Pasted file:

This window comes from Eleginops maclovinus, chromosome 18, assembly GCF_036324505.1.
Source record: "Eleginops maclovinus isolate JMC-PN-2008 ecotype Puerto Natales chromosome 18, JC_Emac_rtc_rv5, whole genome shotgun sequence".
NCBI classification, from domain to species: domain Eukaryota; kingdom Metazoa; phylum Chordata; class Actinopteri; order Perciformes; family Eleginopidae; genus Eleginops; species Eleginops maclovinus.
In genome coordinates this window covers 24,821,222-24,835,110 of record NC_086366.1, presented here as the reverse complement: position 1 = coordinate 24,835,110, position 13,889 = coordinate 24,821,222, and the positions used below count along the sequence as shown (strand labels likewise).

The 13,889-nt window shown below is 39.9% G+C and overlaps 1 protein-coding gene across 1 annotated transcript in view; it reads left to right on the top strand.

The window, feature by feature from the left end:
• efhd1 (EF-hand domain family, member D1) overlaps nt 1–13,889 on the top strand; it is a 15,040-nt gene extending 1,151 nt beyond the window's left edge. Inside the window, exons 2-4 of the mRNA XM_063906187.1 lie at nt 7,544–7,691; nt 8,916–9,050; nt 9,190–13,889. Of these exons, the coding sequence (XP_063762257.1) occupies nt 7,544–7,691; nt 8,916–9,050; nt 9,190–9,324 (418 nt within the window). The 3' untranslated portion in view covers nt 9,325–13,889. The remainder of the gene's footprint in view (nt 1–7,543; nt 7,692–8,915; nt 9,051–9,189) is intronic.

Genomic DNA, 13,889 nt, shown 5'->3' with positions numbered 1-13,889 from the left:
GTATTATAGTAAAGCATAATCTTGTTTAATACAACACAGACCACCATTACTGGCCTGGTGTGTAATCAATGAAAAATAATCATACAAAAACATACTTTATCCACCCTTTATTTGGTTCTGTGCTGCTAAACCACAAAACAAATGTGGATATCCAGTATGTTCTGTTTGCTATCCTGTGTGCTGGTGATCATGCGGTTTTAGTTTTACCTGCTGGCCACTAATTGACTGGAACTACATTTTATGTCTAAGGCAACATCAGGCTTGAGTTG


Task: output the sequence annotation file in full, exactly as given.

This window comes from Eleginops maclovinus, chromosome 18, assembly GCF_036324505.1.
Source record: "Eleginops maclovinus isolate JMC-PN-2008 ecotype Puerto Natales chromosome 18, JC_Emac_rtc_rv5, whole genome shotgun sequence".
NCBI classification, from domain to species: domain Eukaryota; kingdom Metazoa; phylum Chordata; class Actinopteri; order Perciformes; family Eleginopidae; genus Eleginops; species Eleginops maclovinus.
In genome coordinates this window covers 24,821,222-24,835,110 of record NC_086366.1, presented here as the reverse complement: position 1 = coordinate 24,835,110, position 13,889 = coordinate 24,821,222, and the positions used below count along the sequence as shown (strand labels likewise).

The 13,889-nt window shown below is 39.9% G+C and overlaps 1 protein-coding gene across 1 annotated transcript in view; it reads left to right on the top strand.

The window, feature by feature from the left end:
• efhd1 (EF-hand domain family, member D1) overlaps nt 1–13,889 on the top strand; it is a 15,040-nt gene extending 1,151 nt beyond the window's left edge. Inside the window, exons 2-4 of the mRNA XM_063906187.1 lie at nt 7,544–7,691; nt 8,916–9,050; nt 9,190–13,889. Of these exons, the coding sequence (XP_063762257.1) occupies nt 7,544–7,691; nt 8,916–9,050; nt 9,190–9,324 (418 nt within the window). The 3' untranslated portion in view covers nt 9,325–13,889. The remainder of the gene's footprint in view (nt 1–7,543; nt 7,692–8,915; nt 9,051–9,189) is intronic.

Genomic DNA, 13,889 nt, shown 5'->3' with positions numbered 1-13,889 from the left:
GTATTATAGTAAAGCATAATCTTGTTTAATACAACACAGACCACCATTACTGGCCTGGTGTGTAATCAATGAAAAATAATCATACAAAAACATACTTTATCCACCCTTTATTTGGTTCTGTGCTGCTAAACCACAAAACAAATGTGGATATCCAGTATGTTCTGTTTGCTATCCTGTGTGCTGGTGATCATGCGGTTTTAGTTTTACCTGCTGGCCACTAATTGACTGGAACTACATTTTATGTCTAAGGCAACATCAGGCTTGAGTTG